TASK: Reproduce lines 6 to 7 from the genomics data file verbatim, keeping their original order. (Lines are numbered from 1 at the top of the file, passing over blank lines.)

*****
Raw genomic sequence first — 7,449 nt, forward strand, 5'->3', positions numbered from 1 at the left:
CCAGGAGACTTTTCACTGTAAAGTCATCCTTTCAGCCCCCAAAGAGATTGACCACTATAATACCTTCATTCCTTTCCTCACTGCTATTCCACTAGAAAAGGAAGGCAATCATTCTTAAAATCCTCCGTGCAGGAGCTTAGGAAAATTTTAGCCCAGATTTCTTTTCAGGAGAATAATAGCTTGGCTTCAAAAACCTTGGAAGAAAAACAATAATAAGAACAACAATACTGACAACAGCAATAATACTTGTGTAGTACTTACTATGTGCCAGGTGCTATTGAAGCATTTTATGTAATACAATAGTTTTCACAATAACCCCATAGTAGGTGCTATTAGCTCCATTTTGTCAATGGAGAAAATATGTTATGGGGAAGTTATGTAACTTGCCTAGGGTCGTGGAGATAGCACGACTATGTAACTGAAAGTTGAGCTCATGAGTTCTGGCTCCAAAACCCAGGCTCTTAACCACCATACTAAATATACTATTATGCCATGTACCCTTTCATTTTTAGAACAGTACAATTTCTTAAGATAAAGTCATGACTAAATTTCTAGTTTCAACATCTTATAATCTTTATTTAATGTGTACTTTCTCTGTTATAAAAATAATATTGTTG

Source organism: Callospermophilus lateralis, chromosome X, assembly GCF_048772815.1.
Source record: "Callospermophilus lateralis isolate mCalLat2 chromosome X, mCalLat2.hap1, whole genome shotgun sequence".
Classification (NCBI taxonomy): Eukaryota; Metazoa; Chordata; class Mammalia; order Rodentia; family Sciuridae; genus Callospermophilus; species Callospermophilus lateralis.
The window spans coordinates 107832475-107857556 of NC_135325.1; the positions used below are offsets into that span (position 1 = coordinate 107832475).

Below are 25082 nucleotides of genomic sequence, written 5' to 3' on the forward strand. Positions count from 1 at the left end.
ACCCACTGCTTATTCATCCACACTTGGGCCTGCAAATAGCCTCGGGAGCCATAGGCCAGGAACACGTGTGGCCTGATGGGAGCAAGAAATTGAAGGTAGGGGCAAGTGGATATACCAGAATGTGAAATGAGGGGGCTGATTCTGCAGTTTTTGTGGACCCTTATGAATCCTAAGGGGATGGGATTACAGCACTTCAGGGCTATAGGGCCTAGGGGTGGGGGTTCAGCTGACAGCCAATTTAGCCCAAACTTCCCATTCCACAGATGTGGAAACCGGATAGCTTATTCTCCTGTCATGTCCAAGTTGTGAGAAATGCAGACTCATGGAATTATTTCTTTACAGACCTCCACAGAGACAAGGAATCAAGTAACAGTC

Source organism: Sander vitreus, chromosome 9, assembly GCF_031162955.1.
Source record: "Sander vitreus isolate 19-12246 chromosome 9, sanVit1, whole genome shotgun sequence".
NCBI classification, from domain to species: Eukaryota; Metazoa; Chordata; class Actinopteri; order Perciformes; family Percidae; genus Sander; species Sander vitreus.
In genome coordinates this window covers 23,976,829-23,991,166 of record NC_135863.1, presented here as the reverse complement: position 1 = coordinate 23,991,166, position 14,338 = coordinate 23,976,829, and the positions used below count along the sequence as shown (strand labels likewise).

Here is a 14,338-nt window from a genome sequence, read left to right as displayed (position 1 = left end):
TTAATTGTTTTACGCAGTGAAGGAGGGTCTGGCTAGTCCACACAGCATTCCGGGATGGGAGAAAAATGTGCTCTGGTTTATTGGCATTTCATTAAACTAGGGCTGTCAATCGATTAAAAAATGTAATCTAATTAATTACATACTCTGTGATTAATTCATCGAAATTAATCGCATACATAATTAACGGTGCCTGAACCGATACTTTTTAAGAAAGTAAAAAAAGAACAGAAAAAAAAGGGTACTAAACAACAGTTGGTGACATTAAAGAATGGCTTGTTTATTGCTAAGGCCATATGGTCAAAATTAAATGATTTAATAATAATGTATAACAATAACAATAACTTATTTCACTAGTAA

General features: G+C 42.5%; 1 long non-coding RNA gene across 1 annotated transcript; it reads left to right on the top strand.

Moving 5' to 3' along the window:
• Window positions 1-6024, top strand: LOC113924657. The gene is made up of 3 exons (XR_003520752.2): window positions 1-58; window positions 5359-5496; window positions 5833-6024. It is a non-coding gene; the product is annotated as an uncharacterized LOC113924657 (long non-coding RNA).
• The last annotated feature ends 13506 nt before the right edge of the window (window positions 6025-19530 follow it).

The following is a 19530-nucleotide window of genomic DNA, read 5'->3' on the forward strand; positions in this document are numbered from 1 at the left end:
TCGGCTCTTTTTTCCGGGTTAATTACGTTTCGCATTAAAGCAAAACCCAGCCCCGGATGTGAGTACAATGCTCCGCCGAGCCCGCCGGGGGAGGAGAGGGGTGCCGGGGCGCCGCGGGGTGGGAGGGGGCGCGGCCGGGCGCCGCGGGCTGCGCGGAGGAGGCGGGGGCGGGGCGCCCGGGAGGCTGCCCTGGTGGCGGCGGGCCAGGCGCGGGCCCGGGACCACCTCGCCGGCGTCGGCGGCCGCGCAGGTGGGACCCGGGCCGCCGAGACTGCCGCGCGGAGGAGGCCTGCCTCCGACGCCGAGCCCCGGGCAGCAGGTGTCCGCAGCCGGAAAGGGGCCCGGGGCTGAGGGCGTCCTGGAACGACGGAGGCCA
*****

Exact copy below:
The window spans coordinates 107832475-107857556 of NC_135325.1; the positions used below are offsets into that span (position 1 = coordinate 107832475).

Below are 25082 nucleotides of genomic sequence, written 5' to 3' on the forward strand. Positions count from 1 at the left end.